These Ikarians might have wine for breakfast along with goat’s milk, sage tea or coffee, honey and bread. Their average lunch includes lentil or garbanzo beans, potatoes, greens, and seasonal vegetables from the garden. Dinner is light and simple — bread and goat’s milk. The Christmas and Easter holidays are the time to eat meat, which is the family pig.

Ikarians like their home-made herbal teas. They use rosemary, dandelion, mint, marjoram and sage for making “mountain tea” and they use honey as medicine — to treat wounds, influenza, and hangovers. Old people start their day with a spoonful of honey.


Honey. Photo source: Flickr CC via Siona Karen.

Polyphenols are antioxidants found in red wine, and they are also found in the herbs commonly used in Ikaria. These herbs also act as mild diuretics which may serve as life-long blood pressure reducers for the people ingesting them. In addition, “Wild mint fights gingivitis and gastrointestinal disorders; rosemary is used as a remedy for gout; artemisia is thought to improve blood circulation.” Wine, so prevalent in their diets, also helps the body absorb antioxidant flavonoids.


View of Agios Kirykos, Ikaria’s capital. Photo source: wikipedia

In summary, Ikarians eat a Mediterranean diet. They eat a lot of olive oil and vegetables, plus goats milk but little additional dairy or meat products, and moderate amounts of wine. They eat mostly homegrown potatoes, garbanzo, black-eyed peas and lentil beans, wild greens, and locally produced honey. They do not eat processed foods and their own garden grown greens most likely have more nutrients and fewer pesticides.

All in all, the people of Ikaria eat about six times as many legume beans as we Americans do. Legumes are a super-food, high in protein, with a low glycemic index. They eat fish twice a week and meat about five times a month. They drink two to three cups of coffee a day and have about a quarter the amount of sugar that Americans do, on average.

But this is not all about diet. They get plenty of fresh air and sunshine all year long. They live a leisurely lifestyle but are active, climbing hills to go about their daily activities, and their social support network is extensive.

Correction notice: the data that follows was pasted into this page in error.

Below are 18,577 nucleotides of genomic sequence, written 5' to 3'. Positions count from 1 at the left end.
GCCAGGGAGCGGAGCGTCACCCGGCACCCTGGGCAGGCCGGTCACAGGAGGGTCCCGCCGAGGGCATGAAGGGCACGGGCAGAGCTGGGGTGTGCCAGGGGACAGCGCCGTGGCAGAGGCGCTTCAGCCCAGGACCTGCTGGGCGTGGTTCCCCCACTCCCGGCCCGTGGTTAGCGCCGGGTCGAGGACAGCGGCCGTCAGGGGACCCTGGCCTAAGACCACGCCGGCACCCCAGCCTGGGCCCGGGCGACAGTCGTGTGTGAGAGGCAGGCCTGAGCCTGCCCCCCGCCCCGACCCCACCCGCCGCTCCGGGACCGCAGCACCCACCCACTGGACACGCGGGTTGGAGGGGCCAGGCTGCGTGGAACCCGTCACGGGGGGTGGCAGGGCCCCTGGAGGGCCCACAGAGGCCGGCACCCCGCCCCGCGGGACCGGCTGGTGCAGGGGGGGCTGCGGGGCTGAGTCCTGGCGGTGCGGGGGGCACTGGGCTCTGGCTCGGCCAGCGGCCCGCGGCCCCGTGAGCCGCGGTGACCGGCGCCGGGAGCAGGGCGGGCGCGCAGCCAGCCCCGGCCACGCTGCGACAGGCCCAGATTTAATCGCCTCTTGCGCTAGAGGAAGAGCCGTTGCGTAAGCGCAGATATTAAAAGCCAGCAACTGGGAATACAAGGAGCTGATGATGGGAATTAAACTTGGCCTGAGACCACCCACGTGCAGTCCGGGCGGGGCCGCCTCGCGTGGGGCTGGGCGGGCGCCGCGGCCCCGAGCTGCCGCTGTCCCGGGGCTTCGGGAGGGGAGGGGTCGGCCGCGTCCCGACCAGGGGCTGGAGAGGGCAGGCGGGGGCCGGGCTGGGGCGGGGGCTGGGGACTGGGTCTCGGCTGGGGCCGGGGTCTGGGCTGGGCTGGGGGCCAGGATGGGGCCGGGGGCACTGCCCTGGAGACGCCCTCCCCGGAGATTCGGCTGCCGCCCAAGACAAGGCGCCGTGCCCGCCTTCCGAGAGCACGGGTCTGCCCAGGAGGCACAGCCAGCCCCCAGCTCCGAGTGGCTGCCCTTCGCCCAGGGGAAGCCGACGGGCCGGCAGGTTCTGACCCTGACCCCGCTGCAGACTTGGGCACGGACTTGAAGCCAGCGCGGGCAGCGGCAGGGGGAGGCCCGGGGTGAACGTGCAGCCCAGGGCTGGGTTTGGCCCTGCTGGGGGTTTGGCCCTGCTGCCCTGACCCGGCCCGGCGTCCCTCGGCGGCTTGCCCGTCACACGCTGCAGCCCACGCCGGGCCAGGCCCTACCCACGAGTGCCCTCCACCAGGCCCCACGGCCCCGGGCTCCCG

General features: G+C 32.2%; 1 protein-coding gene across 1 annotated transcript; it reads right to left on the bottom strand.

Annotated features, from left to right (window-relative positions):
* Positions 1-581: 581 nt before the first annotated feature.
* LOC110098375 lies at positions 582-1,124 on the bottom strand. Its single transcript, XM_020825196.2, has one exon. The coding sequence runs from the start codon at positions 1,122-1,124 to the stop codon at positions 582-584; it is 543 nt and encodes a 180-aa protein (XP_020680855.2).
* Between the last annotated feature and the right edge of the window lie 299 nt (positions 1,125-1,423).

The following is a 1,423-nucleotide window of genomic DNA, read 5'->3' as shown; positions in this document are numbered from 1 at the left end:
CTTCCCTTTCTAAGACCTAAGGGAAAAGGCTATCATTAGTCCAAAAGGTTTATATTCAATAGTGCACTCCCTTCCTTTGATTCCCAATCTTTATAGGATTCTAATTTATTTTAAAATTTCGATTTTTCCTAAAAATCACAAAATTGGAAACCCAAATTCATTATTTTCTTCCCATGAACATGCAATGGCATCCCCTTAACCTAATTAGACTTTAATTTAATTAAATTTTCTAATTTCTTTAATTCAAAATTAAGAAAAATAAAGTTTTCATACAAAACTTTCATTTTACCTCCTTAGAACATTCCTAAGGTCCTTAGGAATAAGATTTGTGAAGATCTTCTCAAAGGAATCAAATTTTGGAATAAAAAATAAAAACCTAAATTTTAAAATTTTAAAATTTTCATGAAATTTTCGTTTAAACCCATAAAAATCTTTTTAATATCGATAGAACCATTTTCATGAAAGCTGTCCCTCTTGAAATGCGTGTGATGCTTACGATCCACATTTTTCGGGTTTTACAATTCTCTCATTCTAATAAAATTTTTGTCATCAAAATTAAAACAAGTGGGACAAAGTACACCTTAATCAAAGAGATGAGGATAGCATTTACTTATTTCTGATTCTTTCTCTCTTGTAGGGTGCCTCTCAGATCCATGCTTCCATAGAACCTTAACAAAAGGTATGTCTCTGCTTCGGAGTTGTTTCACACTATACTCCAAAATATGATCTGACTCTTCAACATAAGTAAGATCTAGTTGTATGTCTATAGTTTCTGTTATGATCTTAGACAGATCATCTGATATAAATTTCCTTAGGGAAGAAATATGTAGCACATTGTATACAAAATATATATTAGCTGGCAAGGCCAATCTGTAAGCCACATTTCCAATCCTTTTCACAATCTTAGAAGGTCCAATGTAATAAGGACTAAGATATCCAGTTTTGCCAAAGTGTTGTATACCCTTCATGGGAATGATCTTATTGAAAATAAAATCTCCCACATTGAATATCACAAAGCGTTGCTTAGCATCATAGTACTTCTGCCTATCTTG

Fish, Greece. Photo source: Flickr CC via santanartist.

It is possible that these global pockets of longer lived populations include favorable genetics, as we attribute genes to being a huge factor in health and disease. But more recent studies are showing that genes can be turned on and off and altered by our eating and lifestyle choices. Just as carcinogens and toxins can cause genetic mutations in negative ways, exercise can alter DNA in a positive way, and eating fresh fruits and vegetables has recently been shown to change a gene variant for heart disease. The NYTs article about Ikaria also states that napping three times a week reduces coronary heart disease by 37 percent. Phytonutrients, or plant nutrients, contain antioxidants that give fruits and vegetables their bright colors and help prevent cancer and other diseases. Food is medicine!

Keeping mildly active all day long is important. While gardening isn’t a lot of aerobic exercise, compared to sitting at a computer desk it is quite a bit of activity. We are reminded in headlines repeatedly that sitting for lengths of time as little as two or three hours will shorten our lives. Worse yet, we can’t cancel out the damage done from sitting, even through a strenuous hour of exercise each day. Could this be why farmers and serious gardeners are often long lived?

This post would not be complete without trying to imagine what today’s agricultural system would look like if the world’s population ate the Mediterranean diet. In doing so, I can envision a much healthier natural world, in addition to its healthier human inhabitants. We could maintain natural habitats with controlled goat or sheep populations, healthy honeybees, local gardens, grow lots of dried beans for protein, grains for bread, orchards, olive groves for oil, and wineries. There would be plenty of arable farmland due to the reduction in livestock production. We might need soybeans for fish farming and aquaculture. A limited number of pigs could forage, live in woodlands, and eat scraps once again. We’d know where our food comes from because each of us would help bring our meals to the table. In the process, we’d be more active and connected with the people and the earth around us.

Dry Bean Prices Rise as Production Falls


U.S. dry bean markets find themselves in relatively unfamiliar territory as prices continue to reach for the sky in reaction to a small 2011 crop, strong prices for other field crops, and moderate demand. The October 2011 U.S. dry bean production estimate was trimmed to 19.6 million hundredweight (cwt)—down 38 percent from a year earlier and the smallest crop since 2004’s weather-shortened crop. Although yield is projected to be up 1 percent to 17.44 cwt, harvested area for the 2011 dry bean crop is currently expected to be 1.12 million acres — the lowest since 1921. Harvested area is expected to be lower than a year earlier for each of the 18 States included in the estimate, with industry leader, North Dakota, down 52 percent.